Skip to main content

In today's volatile financial markets, the promise of making a quick buck is no doubt tempting. A number of entities have been quick to catch on to this mentality by offering to "teach" investors how to make the most of the markets. In advertisements appearing in the local media, they try to get people to enroll in so-called "sure-win" investment training programmes, for a tuition fee. Typical curricula are as follows:

  • Techniques to accurately predict market trends
  • Strategy to make substantial profit quickly through a small outlay

Paying to attend securities analysis courses is becoming popular among retail investors, who have become much keener to improve their investment knowledge after the financial crisis.

However, attendees at such courses should take extra care lest they get involved in a situation that resembles a dealing room more than a classroom. As it is, some "instructors" may have strayed beyond their educational remit into offering investment advice - without a licence.

Clear line between learning and dealing

A licence is not required from a financial regulator for simply running a training institution or sharing general investment knowledge. Also, the law does not impose any ceiling (or floor) on how much someone should pay to equip themselves with investment knowledge.

But if during class, the instructor digresses from imparting general investment knowledge to recommending specific stocks that you should buy, be really cautious. Be even more alert if your instructor offers to deal on your behalf.

Care must be taken to draw a clear line between learning and dealing with unlicensed intermediaries. Simulated investing using a notional portfolio may be a useful way to learn, but trading real shares based on someone's recommendations is beyond the gamut of the classroom.

Unlicensed activities

Courses lasting just a few hours or a couple of days may cost more than $10,000. While no statistic is available as to how many attendees got what they were after, quite a number of them have been disappointed with some having complained to the SFC about being misled. They were further disappointed to find out that neither the training centres nor the instructors were licensed to give investment advice or to deal in securities.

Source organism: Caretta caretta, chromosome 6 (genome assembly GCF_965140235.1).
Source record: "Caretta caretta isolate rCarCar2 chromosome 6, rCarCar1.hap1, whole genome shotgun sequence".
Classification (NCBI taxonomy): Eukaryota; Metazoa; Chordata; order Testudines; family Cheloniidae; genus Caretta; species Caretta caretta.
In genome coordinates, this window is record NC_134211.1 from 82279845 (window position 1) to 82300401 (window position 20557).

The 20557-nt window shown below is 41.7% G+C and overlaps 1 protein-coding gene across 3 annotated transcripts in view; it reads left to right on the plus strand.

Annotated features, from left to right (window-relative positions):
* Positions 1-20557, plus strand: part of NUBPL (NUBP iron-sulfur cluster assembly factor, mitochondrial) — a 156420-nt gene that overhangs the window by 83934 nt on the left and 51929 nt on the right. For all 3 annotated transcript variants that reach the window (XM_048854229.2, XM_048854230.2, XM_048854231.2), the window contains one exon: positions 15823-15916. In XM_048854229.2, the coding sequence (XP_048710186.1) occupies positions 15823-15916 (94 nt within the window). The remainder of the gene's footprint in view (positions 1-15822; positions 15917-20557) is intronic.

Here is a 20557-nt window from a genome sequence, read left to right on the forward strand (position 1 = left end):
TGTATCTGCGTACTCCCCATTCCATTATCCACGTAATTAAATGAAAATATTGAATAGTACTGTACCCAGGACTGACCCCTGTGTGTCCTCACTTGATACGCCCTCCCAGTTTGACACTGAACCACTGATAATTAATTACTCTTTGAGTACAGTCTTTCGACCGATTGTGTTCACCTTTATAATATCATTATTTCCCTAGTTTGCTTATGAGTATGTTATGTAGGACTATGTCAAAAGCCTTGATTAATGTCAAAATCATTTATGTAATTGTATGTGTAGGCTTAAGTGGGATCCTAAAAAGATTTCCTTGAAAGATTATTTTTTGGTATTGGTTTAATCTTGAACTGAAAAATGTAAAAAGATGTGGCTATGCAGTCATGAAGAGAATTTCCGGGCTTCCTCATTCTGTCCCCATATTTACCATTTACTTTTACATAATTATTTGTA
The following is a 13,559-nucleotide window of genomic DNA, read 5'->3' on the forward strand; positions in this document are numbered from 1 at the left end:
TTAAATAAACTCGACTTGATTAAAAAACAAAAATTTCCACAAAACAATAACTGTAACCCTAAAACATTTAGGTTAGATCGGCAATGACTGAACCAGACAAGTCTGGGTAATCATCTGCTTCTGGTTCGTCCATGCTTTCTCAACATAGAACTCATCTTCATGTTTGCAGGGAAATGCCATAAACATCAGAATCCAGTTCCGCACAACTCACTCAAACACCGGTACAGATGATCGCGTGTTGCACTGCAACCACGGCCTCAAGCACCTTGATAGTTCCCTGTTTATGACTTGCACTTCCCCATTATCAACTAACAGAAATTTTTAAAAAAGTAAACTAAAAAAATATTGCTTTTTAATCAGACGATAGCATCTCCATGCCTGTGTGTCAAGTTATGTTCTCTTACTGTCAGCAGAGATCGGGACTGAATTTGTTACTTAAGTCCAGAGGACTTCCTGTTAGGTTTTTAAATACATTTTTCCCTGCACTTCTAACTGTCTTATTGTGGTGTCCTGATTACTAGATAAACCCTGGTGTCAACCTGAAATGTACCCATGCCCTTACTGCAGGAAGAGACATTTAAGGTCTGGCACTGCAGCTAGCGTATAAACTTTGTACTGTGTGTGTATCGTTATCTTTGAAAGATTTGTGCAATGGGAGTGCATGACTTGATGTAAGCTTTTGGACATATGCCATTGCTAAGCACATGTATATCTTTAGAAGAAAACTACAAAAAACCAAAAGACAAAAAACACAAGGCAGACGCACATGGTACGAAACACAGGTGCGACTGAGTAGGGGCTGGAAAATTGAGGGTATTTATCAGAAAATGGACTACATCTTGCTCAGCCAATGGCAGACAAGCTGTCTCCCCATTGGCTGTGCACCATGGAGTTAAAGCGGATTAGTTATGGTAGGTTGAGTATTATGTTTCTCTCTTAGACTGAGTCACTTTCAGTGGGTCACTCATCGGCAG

Companies and individuals seeking to advise on or execute trading of securities, futures and non-bank retail leveraged foreign exchange on behalf of members of the Hong Kong public are required to be licensed by the SFC. Doing so without a licence can result in a fine and even jail time for individuals.

Not long ago, one instructor of a "training centre" was convicted of publishing adverts promoting a futures investment advisory business and carrying on regulated activities without an SFC licence.

When seeking advice on securities trading, approach an SFC licensee. Beware of free seminars in securities trading followed by pricey courses promising quick profits.

To get an SFC licence, an individual must meet certain competency requirements in terms of industry and management experience, pass specified examinations and keep up to date by undertaking a required amount of continuous professional training so that he/she can fulfill the role required and discharge due responsibility. He or she must be accredited to a licensed corporation while such a corporation must meet prescribed financial resources criteria and comply with a number of other regulatory requirements in order to be and remain licensed.

Due diligence is key

To avoid paying for unlicensed investment advice, check the Public Register of Licensed Persons and Registered Institutions in the SFC site to verify the status of the "educational institute" or "instructor." The register tells you the types of SFC-regulated activity they are permitted to carry on. In addition, look up other relevant information, such as whether the licence is still valid and whether the licensee has had any disciplinary record or came under a different company name before.

Unlicensed persons sometimes dispense their investment advice on line. But no adviser can be absolutely spot on with his/her so-called "investment tips" over a period of time, whether he or she does it on line or off line, with or without a licence. Investing is all about doing homework - understand your financial needs and whether the products meet your objectives. Above all, know the risks before making an investment decision.